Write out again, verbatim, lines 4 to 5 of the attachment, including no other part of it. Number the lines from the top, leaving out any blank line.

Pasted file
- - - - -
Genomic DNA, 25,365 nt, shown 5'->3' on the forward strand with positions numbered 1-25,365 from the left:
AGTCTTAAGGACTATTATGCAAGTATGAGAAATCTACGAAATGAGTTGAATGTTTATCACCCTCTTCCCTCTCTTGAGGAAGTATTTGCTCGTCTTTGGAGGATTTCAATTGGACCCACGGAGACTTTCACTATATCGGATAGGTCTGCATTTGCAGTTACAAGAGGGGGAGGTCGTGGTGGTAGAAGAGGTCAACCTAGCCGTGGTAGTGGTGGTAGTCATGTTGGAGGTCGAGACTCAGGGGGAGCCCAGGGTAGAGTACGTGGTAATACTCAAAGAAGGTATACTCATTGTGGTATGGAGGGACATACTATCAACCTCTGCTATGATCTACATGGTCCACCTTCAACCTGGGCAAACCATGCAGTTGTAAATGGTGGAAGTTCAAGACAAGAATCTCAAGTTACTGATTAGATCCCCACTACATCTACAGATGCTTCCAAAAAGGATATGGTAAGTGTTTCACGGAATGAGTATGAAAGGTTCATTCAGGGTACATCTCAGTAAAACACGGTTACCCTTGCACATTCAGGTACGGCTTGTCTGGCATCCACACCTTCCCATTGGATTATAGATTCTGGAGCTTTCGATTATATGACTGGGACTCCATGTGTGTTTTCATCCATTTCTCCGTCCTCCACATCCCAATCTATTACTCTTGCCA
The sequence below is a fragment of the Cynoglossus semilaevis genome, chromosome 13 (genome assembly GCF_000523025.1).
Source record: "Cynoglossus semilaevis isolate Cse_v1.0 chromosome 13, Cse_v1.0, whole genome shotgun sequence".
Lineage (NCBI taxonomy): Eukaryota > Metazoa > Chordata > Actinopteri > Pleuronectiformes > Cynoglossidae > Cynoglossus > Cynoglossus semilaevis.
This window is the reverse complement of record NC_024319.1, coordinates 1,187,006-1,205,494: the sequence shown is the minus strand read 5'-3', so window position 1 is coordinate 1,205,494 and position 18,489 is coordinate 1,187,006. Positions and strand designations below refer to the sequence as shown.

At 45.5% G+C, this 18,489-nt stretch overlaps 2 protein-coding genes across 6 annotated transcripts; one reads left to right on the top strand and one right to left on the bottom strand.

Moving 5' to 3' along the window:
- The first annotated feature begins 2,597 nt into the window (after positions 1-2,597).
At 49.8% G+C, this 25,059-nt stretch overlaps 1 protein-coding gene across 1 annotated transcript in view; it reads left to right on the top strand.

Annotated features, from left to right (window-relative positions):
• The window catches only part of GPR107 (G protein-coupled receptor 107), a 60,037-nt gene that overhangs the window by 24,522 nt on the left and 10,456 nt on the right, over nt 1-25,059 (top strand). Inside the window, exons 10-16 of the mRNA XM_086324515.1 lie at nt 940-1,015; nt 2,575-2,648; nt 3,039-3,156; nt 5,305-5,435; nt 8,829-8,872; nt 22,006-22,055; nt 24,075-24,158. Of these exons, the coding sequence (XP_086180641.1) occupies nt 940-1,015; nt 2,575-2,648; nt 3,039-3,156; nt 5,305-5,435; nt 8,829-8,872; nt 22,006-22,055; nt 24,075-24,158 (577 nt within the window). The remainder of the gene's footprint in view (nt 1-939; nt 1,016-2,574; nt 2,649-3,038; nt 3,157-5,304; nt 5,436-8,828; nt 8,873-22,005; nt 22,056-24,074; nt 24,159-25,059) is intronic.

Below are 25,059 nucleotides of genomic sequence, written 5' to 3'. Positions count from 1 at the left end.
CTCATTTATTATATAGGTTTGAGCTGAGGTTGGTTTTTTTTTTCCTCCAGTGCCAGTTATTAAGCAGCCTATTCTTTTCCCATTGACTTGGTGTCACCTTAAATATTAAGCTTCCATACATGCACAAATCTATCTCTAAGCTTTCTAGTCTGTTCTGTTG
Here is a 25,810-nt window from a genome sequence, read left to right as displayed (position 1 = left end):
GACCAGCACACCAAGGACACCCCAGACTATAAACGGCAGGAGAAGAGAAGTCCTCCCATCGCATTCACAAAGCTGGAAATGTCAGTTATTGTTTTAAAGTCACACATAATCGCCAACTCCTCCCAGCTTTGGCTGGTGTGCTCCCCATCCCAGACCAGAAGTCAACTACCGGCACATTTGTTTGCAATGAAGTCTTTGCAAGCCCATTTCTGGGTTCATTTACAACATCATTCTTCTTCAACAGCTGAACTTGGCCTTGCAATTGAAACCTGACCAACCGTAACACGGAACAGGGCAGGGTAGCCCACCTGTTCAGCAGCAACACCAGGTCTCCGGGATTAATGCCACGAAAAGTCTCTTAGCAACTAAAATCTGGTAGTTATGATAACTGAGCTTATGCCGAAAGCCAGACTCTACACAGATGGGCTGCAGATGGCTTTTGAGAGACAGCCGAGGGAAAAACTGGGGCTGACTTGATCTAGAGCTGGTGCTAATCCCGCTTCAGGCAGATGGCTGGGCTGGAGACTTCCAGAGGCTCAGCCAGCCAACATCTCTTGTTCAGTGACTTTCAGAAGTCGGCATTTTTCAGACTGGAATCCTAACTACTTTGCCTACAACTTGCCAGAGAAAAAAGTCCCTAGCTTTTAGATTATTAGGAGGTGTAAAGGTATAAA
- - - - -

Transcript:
Source record: "Cynoglossus semilaevis isolate Cse_v1.0 chromosome 13, Cse_v1.0, whole genome shotgun sequence".
Lineage (NCBI taxonomy): Eukaryota > Metazoa > Chordata > Actinopteri > Pleuronectiformes > Cynoglossidae > Cynoglossus > Cynoglossus semilaevis.